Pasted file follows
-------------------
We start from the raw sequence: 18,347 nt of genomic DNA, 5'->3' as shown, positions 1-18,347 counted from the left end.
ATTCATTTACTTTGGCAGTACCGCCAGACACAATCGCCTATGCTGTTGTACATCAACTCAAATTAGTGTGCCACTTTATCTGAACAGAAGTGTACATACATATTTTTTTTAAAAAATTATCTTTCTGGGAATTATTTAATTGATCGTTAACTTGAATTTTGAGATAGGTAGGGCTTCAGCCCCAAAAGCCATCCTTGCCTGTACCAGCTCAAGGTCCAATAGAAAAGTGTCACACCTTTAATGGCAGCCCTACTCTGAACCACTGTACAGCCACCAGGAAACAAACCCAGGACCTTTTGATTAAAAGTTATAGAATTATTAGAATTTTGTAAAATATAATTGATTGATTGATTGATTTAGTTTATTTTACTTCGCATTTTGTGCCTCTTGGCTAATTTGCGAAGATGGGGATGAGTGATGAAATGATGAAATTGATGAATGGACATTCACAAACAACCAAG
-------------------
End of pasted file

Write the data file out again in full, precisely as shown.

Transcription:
We start from the raw sequence: 18,347 nt of genomic DNA, 5'->3' as shown, positions 1-18,347 counted from the left end.
ATTCATTTACTTTGGCAGTACCGCCAGACACAATCGCCTATGCTGTTGTACATCAACTCAAATTAGTGTGCCACTTTATCTGAACAGAAGTGTACATACATATTTTTTTTAAAAAATTATCTTTCTGGGAATTATTTAATTGATCGTTAACTTGAATTTTGAGATAGGTAGGGCTTCAGCCCCAAAAGCCATCCTTGCCTGTACCAGCTCAAGGTCCAATAGAAAAGTGTCACACCTTTAATGGCAGCCCTACTCTGAACCACTGTACAGCCACCAGGAAACAAACCCAGGACCTTTTGATTAAAAGTTATAGAATTATTAGAATTTTGTAAAATATAATTGATTGATTGATTGATTTAGTTTATTTTACTTCGCATTTTGTGCCTCTTGGCTAATTTGCGAAGATGGGGATGAGTGATGAAATGATGAAATTGATGAATGGACATTCACAAACAACCAAG